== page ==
Senseless signage

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We love road signs, don’t we? At Clarity, we are especially attached to one that my old friend and colleague Graham Jones spotted in Lewisham some 20 years ago. It proclaimed PHYSICAL WIDTH RESTRICTOR REINSTATED – words that might have been lost on the average lorry-driver travelling at 30mph. We have used it ever since as an example of writing something without considering the reader and how you expect him to react. ROAD NARROWS, we suspect, would have worked better.

But then, why do people put up road signs anyway? I had always assumed they were put there for the benefit of motorists, to warn or inform them, but maybe I am missing something. I think back to one which has stood for many years in front of a metal barrier beside the northern approach to Chiswick bridge. I think it is still there, proudly declaring BARRIER ERECTED TO PROTECT WEAK VERGE. Why, I have always wondered, do we need a sign as well as a barrier? Was it put there to deter drivers who might be thinking of bouncing off the barrier? Or was it perhaps erected by the barrier-builders themselves just to remind everyone what a great job they had done?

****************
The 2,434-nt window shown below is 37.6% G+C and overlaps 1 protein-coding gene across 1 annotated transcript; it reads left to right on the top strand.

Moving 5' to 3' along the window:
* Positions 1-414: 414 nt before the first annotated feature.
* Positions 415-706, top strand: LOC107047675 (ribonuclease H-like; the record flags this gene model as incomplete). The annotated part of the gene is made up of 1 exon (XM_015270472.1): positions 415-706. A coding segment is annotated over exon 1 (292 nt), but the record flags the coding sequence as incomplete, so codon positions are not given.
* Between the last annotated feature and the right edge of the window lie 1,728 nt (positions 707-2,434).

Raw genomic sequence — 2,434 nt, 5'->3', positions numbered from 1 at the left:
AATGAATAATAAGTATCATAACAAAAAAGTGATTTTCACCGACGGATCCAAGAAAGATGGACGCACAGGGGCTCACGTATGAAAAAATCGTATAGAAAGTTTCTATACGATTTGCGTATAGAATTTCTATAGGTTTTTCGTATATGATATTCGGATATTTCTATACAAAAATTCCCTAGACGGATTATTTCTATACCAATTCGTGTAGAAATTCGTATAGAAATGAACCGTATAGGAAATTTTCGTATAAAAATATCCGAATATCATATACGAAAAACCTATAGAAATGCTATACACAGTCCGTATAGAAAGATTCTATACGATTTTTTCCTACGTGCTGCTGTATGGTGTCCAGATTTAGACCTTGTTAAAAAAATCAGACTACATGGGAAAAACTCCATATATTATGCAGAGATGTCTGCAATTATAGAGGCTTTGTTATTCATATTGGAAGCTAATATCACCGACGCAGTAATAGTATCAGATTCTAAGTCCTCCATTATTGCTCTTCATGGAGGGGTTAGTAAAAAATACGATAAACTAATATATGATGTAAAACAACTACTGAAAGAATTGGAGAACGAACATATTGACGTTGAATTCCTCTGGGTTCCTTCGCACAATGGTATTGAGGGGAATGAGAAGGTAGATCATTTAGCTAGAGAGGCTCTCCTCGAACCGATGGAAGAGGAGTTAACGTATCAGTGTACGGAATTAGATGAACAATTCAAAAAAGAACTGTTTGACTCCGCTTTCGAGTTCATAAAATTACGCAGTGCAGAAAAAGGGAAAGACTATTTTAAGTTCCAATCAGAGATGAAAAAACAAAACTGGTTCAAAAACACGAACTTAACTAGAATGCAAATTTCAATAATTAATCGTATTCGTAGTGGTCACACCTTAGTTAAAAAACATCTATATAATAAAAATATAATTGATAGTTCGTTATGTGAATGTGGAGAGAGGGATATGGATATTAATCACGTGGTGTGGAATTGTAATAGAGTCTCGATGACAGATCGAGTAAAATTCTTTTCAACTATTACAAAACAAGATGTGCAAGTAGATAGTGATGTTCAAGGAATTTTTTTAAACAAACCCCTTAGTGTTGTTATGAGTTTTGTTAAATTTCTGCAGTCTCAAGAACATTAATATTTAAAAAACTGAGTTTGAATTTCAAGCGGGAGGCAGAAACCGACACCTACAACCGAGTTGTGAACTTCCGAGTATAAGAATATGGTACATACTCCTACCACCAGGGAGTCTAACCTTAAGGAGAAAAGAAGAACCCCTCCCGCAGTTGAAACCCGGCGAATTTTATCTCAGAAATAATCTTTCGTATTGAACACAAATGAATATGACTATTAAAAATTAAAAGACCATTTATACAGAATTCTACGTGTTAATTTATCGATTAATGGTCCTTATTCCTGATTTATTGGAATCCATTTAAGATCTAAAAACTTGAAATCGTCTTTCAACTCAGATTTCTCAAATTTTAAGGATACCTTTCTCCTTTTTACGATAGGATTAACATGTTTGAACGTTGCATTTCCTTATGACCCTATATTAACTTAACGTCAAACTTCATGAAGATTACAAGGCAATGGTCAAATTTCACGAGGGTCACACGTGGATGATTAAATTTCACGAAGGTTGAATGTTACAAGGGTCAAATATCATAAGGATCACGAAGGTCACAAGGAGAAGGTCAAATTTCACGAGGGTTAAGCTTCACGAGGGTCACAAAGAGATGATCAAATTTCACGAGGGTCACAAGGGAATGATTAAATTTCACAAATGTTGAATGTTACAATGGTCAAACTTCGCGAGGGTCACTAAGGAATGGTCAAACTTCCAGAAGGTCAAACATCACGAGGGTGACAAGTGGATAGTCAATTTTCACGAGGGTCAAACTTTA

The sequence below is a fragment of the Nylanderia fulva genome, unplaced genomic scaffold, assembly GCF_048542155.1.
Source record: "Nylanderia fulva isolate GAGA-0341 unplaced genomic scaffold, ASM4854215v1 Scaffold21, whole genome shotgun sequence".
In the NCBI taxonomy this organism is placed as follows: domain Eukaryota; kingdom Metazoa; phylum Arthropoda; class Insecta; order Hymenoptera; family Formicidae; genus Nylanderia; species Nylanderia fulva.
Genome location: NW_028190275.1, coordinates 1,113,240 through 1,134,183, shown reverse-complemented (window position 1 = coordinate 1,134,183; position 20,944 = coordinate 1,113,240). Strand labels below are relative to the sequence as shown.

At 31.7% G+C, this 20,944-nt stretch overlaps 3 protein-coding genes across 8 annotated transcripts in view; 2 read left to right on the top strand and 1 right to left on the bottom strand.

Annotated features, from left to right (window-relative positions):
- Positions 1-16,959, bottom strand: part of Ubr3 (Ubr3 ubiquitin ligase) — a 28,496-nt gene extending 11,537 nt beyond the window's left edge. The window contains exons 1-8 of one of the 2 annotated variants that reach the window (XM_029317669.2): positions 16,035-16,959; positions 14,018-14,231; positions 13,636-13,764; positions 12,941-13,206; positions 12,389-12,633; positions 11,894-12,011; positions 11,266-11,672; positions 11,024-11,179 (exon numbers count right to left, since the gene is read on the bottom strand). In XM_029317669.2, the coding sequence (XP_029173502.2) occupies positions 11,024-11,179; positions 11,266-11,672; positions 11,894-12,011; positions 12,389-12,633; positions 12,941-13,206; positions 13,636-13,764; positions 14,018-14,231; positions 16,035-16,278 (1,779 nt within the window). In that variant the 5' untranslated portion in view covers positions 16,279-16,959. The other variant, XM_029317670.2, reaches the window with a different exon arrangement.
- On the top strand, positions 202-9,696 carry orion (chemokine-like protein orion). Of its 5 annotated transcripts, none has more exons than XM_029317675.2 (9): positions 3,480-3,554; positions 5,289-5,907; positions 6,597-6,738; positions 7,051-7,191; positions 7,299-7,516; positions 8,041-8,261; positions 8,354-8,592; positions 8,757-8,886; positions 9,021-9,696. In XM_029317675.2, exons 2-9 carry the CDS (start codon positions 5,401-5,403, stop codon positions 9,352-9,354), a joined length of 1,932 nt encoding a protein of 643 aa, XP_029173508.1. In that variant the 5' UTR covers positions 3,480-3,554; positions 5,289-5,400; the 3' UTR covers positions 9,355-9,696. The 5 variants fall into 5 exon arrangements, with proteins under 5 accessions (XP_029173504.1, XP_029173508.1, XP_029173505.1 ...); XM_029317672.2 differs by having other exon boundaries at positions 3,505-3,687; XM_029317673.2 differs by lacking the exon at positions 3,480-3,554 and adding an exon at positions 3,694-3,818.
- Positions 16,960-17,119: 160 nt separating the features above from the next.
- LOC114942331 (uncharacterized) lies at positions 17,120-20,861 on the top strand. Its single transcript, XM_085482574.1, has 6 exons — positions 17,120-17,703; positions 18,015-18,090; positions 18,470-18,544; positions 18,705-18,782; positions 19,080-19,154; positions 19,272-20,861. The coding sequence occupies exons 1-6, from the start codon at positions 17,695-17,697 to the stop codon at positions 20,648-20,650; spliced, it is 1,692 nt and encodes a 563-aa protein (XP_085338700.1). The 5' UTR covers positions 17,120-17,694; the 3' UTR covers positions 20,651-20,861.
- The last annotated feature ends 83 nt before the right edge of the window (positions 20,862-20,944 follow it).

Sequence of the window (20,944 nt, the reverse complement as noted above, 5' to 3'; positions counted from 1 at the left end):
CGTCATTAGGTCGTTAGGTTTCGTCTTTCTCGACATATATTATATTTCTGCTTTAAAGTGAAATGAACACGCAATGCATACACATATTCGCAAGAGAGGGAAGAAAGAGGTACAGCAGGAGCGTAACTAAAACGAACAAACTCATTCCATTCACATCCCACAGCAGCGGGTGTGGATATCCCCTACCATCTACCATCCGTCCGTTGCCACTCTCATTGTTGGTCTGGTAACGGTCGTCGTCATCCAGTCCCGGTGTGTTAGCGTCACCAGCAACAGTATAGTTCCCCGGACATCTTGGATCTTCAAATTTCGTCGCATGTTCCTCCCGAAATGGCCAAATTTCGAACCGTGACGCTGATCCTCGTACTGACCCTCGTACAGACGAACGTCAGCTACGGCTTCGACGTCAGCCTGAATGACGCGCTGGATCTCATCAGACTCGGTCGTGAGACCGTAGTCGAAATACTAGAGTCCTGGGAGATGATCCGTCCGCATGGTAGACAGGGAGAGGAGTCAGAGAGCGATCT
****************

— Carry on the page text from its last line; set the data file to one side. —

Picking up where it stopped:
Then last week on the A12, somewhere around Chelmsford, I noticed that a massive new electronic sign was being erected, the type that carries illuminated messages about accidents, traffic jams or fog. The job was not yet complete, so someone had thoughtfully commissioned and installed an only slightly smaller sign, with black writing on a yellow background, declaring SIGN NOT YET IN USE. Does the blindingly obvious need saying? Or am I once again missing something?

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One Response to Senseless signage

  1. Clare Lynch November 2, 2010 at 11:34 am #

    I once saw a lone and very official-looking sign that simply said: “This sign does not apply at weekends”.

    I’m sure it had been put there as a practical joke by a philosopher – it made my brain frazzle to think about it.

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